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The excitement is palpable. As vaccine distribution continues apace, a somewhat normal summer and fall is starting to look possible.
For more evidence, look no further than all the major Denver-area venues releasing reopening plans. Here, we will keep an updated list of the places you can start going again in the coming weeks and months—because while there is still plenty of work to do to get the pandemic under control, it sure is nice to think all of the things we will be able to (hopefully) do together soon.
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Editor’s note: This article was last updated on 4/18/2021. All counties near the Denver metro area still have mask mandates in place. In many of those areas, places like restaurants and gyms are now able to operate at 100 percent capacity, but social-distancing requirements must still be met.
Red Rocks Amphitheatre: Concerts will officially return to Colorado’s most iconic venue on April 22. Only 2,500 people will be allowed to attend events for the time being, which is down from the typical capacity of 9,500. Early season shows include the jam band Lotus (April 22–25) and singer-songwriter Trevor Hall (April 29–30). Film on the Rocks will also return for its 22nd season in late May, though it will remain a drive-in experience with movies being shown on the projector in the Lower South parking lot.
Mission Ballroom: There is only one show scheduled for the less than two-year-old Globeville venue in the coming months (the Disco Biscuits are supposed to come through May 7–8). But things really get going in July when bands like the Zeds Dead (July 4) and Primus (July 30) are booked to take the stage. The Mission has plenty more concerts on the docket throughout the rest of the summer, but no word yet on capacity limits, which will likely be determined by county restrictions.
Denver Center for the Performing Arts: A number of Broadway shows that were originally scheduled to swing through Denver in fall 2021, including Mean Girls and My Fair Lady, have been postponed. But DCPA does have some award-winning theatre on the schedule for you to look forward to: Disney’s The Lion King will be here in December, followed by Hamilton in February 2022. The arts organization is putting on a few summer events as well, including a multi-sensory Van Gogh experience at The Hangar at Stanley Marketplace.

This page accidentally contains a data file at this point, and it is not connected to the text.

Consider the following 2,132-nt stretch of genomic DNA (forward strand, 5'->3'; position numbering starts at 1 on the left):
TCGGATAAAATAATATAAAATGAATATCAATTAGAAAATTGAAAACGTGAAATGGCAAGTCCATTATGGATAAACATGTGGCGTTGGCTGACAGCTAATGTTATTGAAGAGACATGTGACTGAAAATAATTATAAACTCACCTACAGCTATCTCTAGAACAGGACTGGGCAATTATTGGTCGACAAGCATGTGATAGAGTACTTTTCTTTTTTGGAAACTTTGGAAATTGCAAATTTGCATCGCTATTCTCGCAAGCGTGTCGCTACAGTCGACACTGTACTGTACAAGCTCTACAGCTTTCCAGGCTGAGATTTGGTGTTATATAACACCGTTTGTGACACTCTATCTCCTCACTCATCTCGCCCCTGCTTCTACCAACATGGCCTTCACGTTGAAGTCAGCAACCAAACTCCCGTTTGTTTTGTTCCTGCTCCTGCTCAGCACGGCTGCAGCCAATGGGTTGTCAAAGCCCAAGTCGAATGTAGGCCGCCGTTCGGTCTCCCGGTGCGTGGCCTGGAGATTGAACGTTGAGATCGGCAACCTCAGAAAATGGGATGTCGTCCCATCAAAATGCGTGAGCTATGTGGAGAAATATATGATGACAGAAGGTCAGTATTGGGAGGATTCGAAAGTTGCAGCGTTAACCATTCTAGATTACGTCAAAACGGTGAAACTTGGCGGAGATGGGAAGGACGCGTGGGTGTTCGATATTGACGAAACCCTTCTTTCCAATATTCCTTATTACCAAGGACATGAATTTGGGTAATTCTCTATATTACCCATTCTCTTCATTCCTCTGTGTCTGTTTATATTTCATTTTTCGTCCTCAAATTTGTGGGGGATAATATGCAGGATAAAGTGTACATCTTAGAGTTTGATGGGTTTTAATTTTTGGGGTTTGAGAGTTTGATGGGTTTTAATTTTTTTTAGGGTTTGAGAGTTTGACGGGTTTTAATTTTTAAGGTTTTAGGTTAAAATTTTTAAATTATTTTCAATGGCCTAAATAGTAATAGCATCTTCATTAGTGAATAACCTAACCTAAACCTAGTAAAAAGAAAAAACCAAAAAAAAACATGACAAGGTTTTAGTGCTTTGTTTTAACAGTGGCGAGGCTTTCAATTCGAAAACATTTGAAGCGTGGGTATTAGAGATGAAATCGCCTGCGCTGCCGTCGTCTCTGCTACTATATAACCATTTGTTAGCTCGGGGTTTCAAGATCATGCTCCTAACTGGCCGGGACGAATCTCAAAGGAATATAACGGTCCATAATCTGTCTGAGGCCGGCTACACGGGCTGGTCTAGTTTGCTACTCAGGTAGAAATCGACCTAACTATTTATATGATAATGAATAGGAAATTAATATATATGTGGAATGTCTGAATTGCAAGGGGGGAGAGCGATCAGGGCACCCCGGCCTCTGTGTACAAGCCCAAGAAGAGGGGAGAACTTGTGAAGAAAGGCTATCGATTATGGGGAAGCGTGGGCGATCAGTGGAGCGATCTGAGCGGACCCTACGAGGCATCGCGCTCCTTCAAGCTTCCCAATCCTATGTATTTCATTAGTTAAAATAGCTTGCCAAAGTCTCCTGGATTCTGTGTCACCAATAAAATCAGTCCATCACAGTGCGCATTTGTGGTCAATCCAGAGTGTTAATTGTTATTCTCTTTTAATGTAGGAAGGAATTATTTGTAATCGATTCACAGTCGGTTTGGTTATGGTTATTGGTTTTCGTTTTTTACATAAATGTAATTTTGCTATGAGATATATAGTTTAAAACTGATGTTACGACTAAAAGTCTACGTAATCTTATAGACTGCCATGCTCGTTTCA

Denver Botanic Gardens: Both the York Street and Chatfield Farms locations have been open for a bit, but will continue operating at a reduced capacity with timed entry. The venue’s Summer Concert Series has been canceled this year, but they do plan to have Evenings Al Fresco in partnership with Swallow Hill Music, during which guests will encounter live music as they stroll through the gardens.
Levitt Pavilion: The 63,450-square-foot venue near Ruby Hill plans to officially reopen on May 14. The capacity for concerts, including Devotcka (May 21) and Dustbowl Revival (May 28), will be 3,800 patrons, about half the typical limit.
Elitch Gardens Theme & Water Park: The wildest rides in Denver will be available to coaster heads with a 2021 season pass beginning April 24. The general public will be able to get in on the fun starting May 1, but reservations are required to scream your lungs out while flipping upside down on the Mind Eraser.
Comedy Works: The South at the Landmark location has been hosting limited capacity shows since early March, and will continue to do so for the time being (see Michael Rapaport coming May 20–22). But the downtown venue does not have any current plans to reopen.
The Bluebird Theater: The East Colfax haunt has a few concerts on the summer schedule, including producer RAC (May 8) and pop band Flora Cash (June 15).
Denver Art Museum: Timed entry is currently being utilized to allow guests to see exhibits like Paris to Hollywood, which explores the fashion influences of Veronique and Gregory Peck. If you still aren’t comfortable checking out art in-person, the downtown museum has created virtual tours of some exhibits online.
History Colorado Center: Tickets must be purchased online to see a number of exhibits, including Borderlands of Southern Colorado about the early history of the that area of the state.
MCA Denver: Much like other Denver museums, the MCA is using a timed ticketing system. Teens and children under 12 get free admission, and it only costs a penny to visit the museum on the first Saturday of every month.
Arvada Center for the Arts and Humanities: The gallery exhibitions at Arvada Center have been open since last summer. The venue’s indoor theatre program begins again on April 30 with the play Small Mouth Sounds by Bess Wohl. The performing arts space is also working toward opening its larger outdoor venue later this summer for theatre and concerts.
Got a venue with an opening plan that you would like added to the list? Email us at firstname.lastname@example.org.